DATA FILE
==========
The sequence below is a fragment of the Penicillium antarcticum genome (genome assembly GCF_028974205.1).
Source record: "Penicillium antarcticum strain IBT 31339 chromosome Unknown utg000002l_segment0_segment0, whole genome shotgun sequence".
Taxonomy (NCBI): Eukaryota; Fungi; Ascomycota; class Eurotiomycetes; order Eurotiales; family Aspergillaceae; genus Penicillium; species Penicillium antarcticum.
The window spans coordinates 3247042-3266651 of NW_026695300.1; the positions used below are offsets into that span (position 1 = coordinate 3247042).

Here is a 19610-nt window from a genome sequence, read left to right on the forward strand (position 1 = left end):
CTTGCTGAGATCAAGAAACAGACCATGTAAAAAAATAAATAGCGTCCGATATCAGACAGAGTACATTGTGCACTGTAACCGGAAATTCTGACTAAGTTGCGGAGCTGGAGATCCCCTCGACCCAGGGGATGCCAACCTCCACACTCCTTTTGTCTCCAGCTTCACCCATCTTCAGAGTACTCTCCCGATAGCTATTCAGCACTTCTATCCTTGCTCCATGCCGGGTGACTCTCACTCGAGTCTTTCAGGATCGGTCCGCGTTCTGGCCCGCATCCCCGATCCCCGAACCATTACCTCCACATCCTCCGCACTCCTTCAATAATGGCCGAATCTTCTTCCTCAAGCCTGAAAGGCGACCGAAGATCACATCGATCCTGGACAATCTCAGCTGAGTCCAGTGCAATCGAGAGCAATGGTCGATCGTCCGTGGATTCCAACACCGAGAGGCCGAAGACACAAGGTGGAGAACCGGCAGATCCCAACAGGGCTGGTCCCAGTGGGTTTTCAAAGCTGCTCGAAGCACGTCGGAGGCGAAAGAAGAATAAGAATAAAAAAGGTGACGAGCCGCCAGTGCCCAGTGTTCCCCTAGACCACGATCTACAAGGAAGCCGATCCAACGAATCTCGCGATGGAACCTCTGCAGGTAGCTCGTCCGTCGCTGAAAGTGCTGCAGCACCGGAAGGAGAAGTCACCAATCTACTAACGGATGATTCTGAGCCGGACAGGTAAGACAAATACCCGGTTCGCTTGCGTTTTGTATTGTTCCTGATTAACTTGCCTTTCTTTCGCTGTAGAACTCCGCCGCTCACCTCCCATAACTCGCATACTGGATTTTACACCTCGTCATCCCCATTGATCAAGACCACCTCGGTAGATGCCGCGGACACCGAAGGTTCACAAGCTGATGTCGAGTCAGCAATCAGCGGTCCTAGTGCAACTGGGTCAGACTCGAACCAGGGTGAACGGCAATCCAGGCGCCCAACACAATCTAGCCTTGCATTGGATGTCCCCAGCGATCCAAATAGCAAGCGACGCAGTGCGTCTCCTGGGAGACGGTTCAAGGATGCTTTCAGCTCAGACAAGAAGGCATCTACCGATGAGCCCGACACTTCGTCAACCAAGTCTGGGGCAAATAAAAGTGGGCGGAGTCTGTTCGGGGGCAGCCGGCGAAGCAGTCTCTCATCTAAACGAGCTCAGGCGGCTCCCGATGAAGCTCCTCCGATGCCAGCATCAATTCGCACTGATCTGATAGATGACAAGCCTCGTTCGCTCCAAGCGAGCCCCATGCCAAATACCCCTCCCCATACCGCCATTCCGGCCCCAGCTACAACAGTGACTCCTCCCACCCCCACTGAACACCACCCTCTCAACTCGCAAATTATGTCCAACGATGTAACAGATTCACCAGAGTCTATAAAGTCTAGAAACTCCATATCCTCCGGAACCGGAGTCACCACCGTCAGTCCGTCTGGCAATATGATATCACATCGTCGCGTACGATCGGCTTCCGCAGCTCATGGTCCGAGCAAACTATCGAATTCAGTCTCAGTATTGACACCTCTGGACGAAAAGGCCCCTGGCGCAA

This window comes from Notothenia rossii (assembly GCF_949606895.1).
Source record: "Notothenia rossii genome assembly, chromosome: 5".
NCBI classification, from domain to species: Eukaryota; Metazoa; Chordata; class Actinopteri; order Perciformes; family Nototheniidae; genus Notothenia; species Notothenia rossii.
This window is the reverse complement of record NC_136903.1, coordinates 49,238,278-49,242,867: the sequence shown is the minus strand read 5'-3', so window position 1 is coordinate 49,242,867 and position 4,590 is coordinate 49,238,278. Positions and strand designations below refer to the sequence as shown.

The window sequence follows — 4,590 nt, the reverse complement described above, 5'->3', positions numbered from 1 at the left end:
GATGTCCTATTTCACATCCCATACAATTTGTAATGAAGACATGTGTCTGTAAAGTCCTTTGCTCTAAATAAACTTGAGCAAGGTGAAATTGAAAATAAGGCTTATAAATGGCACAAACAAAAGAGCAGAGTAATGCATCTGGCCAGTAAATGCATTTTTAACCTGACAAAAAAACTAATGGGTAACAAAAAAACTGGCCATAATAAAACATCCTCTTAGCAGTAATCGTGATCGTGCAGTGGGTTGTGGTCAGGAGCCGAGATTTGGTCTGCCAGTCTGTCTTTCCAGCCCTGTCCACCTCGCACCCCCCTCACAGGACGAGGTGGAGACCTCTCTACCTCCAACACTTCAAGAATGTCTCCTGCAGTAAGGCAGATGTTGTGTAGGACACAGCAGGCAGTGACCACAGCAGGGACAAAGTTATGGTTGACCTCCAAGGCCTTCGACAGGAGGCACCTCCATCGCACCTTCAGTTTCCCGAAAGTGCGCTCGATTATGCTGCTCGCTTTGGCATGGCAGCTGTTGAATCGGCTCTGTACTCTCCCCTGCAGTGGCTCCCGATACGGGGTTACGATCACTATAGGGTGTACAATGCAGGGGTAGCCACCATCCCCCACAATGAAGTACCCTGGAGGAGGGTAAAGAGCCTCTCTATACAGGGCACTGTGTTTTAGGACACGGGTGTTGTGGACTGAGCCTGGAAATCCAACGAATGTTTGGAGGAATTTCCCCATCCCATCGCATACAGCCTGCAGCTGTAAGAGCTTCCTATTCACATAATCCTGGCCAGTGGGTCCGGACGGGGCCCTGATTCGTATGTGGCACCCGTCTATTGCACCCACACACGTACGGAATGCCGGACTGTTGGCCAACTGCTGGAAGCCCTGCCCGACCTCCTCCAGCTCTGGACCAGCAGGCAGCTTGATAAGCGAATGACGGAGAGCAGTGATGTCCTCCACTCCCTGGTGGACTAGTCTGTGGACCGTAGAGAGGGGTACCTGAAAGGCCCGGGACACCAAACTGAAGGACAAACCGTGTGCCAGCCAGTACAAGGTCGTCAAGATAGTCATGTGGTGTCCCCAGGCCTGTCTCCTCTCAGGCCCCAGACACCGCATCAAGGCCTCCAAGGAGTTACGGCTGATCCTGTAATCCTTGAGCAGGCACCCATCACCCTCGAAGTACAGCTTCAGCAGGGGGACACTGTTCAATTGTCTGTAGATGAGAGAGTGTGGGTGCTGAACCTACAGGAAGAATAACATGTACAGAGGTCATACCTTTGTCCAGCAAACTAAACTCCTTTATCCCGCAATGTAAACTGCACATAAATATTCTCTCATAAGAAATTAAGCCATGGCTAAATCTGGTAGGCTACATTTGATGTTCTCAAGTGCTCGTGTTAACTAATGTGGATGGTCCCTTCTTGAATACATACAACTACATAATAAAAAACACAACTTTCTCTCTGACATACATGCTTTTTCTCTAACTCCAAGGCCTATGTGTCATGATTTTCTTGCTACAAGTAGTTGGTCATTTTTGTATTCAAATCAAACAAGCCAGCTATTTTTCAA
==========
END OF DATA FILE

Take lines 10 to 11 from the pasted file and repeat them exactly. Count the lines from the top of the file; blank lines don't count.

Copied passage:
This window is the reverse complement of record NC_136903.1, coordinates 49,238,278-49,242,867: the sequence shown is the minus strand read 5'-3', so window position 1 is coordinate 49,242,867 and position 4,590 is coordinate 49,238,278. Positions and strand designations below refer to the sequence as shown.

The window sequence follows — 4,590 nt, the reverse complement described above, 5'->3', positions numbered from 1 at the left end: